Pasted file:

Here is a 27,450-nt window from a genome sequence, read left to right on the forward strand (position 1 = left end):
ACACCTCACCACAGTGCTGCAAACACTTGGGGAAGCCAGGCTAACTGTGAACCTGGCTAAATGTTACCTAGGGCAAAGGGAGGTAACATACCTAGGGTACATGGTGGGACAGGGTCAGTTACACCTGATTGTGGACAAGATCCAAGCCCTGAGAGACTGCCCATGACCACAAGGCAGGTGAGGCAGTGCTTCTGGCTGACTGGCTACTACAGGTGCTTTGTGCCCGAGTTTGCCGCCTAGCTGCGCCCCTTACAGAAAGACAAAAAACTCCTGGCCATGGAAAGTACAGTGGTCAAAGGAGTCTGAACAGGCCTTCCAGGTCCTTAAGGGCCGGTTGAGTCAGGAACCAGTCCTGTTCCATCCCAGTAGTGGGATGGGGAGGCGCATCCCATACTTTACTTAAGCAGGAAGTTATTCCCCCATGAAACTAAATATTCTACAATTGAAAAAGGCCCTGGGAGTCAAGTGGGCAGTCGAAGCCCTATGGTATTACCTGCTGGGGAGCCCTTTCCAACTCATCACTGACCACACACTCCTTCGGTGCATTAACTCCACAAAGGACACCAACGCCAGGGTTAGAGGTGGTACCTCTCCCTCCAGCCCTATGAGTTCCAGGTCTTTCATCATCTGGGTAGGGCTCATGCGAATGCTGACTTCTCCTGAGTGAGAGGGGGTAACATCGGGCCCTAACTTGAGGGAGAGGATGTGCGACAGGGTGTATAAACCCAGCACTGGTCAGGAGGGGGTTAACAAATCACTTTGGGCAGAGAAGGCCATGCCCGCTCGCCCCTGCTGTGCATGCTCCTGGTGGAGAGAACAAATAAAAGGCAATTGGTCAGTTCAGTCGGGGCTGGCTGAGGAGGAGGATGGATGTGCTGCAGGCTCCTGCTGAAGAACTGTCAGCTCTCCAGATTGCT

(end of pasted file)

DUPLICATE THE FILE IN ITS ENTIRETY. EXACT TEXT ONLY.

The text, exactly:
Here is a 27,450-nt window from a genome sequence, read left to right on the forward strand (position 1 = left end):
ACACCTCACCACAGTGCTGCAAACACTTGGGGAAGCCAGGCTAACTGTGAACCTGGCTAAATGTTACCTAGGGCAAAGGGAGGTAACATACCTAGGGTACATGGTGGGACAGGGTCAGTTACACCTGATTGTGGACAAGATCCAAGCCCTGAGAGACTGCCCATGACCACAAGGCAGGTGAGGCAGTGCTTCTGGCTGACTGGCTACTACAGGTGCTTTGTGCCCGAGTTTGCCGCCTAGCTGCGCCCCTTACAGAAAGACAAAAAACTCCTGGCCATGGAAAGTACAGTGGTCAAAGGAGTCTGAACAGGCCTTCCAGGTCCTTAAGGGCCGGTTGAGTCAGGAACCAGTCCTGTTCCATCCCAGTAGTGGGATGGGGAGGCGCATCCCATACTTTACTTAAGCAGGAAGTTATTCCCCCATGAAACTAAATATTCTACAATTGAAAAAGGCCCTGGGAGTCAAGTGGGCAGTCGAAGCCCTATGGTATTACCTGCTGGGGAGCCCTTTCCAACTCATCACTGACCACACACTCCTTCGGTGCATTAACTCCACAAAGGACACCAACGCCAGGGTTAGAGGTGGTACCTCTCCCTCCAGCCCTATGAGTTCCAGGTCTTTCATCATCTGGGTAGGGCTCATGCGAATGCTGACTTCTCCTGAGTGAGAGGGGGTAACATCGGGCCCTAACTTGAGGGAGAGGATGTGCGACAGGGTGTATAAACCCAGCACTGGTCAGGAGGGGGTTAACAAATCACTTTGGGCAGAGAAGGCCATGCCCGCTCGCCCCTGCTGTGCATGCTCCTGGTGGAGAGAACAAATAAAAGGCAATTGGTCAGTTCAGTCGGGGCTGGCTGAGGAGGAGGATGGATGTGCTGCAGGCTCCTGCTGAAGAACTGTCAGCTCTCCAGATTGCT